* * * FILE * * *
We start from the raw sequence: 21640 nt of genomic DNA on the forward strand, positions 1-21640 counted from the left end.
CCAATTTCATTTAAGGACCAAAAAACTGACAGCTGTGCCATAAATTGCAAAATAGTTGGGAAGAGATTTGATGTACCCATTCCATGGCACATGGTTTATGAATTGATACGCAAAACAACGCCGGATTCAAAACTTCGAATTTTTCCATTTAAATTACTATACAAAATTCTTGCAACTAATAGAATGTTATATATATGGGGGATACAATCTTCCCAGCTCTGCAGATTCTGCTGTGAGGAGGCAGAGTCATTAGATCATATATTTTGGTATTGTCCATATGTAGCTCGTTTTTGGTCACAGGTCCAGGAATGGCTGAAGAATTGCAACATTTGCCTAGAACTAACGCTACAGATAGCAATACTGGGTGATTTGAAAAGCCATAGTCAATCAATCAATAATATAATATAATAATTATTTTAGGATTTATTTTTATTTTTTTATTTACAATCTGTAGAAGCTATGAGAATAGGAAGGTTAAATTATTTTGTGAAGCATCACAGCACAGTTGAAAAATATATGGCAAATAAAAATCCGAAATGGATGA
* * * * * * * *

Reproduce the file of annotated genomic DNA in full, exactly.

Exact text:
We start from the raw sequence: 21640 nt of genomic DNA on the forward strand, positions 1-21640 counted from the left end.
CCAATTTCATTTAAGGACCAAAAAACTGACAGCTGTGCCATAAATTGCAAAATAGTTGGGAAGAGATTTGATGTACCCATTCCATGGCACATGGTTTATGAATTGATACGCAAAACAACGCCGGATTCAAAACTTCGAATTTTTCCATTTAAATTACTATACAAAATTCTTGCAACTAATAGAATGTTATATATATGGGGGATACAATCTTCCCAGCTCTGCAGATTCTGCTGTGAGGAGGCAGAGTCATTAGATCATATATTTTGGTATTGTCCATATGTAGCTCGTTTTTGGTCACAGGTCCAGGAATGGCTGAAGAATTGCAACATTTGCCTAGAACTAACGCTACAGATAGCAATACTGGGTGATTTGAAAAGCCATAGTCAATCAATCAATAATATAATATAATAATTATTTTAGGATTTATTTTTATTTTTTTATTTACAATCTGTAGAAGCTATGAGAATAGGAAGGTTAAATTATTTTGTGAAGCATCACAGCACAGTTGAAAAATATATGGCAAATAAAAATCCGAAATGGATGA